DeLay pen and pad: 1:55 pm. The anti-tax Free Enterprise Fund goes up in Houston and other markets today with a TV ad supporting DeLay by calling the media sharks at a feeding frenzy.

Roll Call reports on Democratic efforts to tie DeLay to Frist in an effort to damage Frist's presidential aspirations.

The Dallas Morning News says five House freshmen from Texas who won because of redistricting and who donated generously to DeLay are standing by him despite the ethics scandal.

Social Security and tax reform
USA Today covers yesterday's final public hearing held by the President's tax reform commission, which focused on the AMT. Commissioner warned that fixing the AMT "could require even more unpleasant tax changes, such as reducing deductions for mortgage interest, charitable contributions and health care costs... [E]liminating the tax would be expensive: It's projected to bring in $1.2 trillion over the next decade... That revenue would have to be replaced to avoid increasing the federal budget deficit. The tax panel... is under orders to neither raise nor lower overall tax revenue." And the story notes: "Bush has made overhauling Social Security his top priority. Unless that effort fails soon,... tax changes may have to wait until at least 2006."

The Washington Times covers Nancy Pelosi's efforts to hold the line of opposition on Social Security now that one of her ranks has put forth a plan.

The Democrats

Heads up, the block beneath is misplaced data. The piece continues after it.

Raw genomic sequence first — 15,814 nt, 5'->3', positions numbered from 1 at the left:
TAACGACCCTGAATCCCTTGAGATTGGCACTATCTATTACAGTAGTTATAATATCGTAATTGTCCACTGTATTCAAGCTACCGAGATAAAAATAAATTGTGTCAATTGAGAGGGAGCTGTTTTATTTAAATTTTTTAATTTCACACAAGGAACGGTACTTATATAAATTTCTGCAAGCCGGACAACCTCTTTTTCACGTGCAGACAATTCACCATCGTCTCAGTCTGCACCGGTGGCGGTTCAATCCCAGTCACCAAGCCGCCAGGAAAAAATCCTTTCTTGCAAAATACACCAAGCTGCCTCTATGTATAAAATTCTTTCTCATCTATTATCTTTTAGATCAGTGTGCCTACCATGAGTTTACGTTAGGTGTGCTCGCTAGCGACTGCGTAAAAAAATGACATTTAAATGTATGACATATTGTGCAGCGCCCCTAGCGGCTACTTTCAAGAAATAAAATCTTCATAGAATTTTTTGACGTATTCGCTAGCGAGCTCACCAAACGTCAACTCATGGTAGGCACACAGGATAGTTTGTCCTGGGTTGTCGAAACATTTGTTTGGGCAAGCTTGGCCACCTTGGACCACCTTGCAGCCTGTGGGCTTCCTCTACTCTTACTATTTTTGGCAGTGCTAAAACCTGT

NBC's Michelle Jaconi reports that DNC chairman Howard Dean's appearance at a Maryland state party event in North Bethesda last night was a who's who of state politics, including retiring Sen. Paul Sarbanes, despite his recent illness, and those candidates and potential candidates to replace Sarbanes, all standing on stage behind Dean as he spoke. Dean delivered his new stump speech, Jaconi says, minus his recent line about sending Tom DeLay to jail. He referred to DeLay by saying he is tired about being lectured on moral values by people who take trips paid for by lobbyists and who rob our Social Security. Other Dean charges: Democrats do not need to change positions; they need to change the way they talk. Democrats are now the centrists because the country has moved so far to the right. He knows no one who is pro-abortion, and abortions have risen under President Bush's watch. There is corruption at the highest level of government, and DeLay's problems are tied to the filibuster fights.

Dean also repeated what he said about gay marriage at the Massachusetts party convention last weekend -- that it's not right to pit Americans against each other to win elections. He talked about an 82-year-old veteran he met on the campaign trail, who thanked Dean for signing the Vermont civil unions law. Dean told the crowd that it sickened him that the veteran gave his life for this country and is now being condemned by people who never served.

Dean addresses the Young Democrats in Phoenix today. Massachusetts Gov. Mitt Romney (R) has voiced his concern over remarks Dean made over the weekend about sending DeLay to jail. – Boston Herald

Jaconi adds that state political legend William Donald Schaefer also spoke at the event, making disjointed remarks that had organizers sweating. He started yelling mid-speech at an attendee who was chewing gum while he was speaking. Schaefer announced to the crowd how much he hated that -- and called the man onto the stage.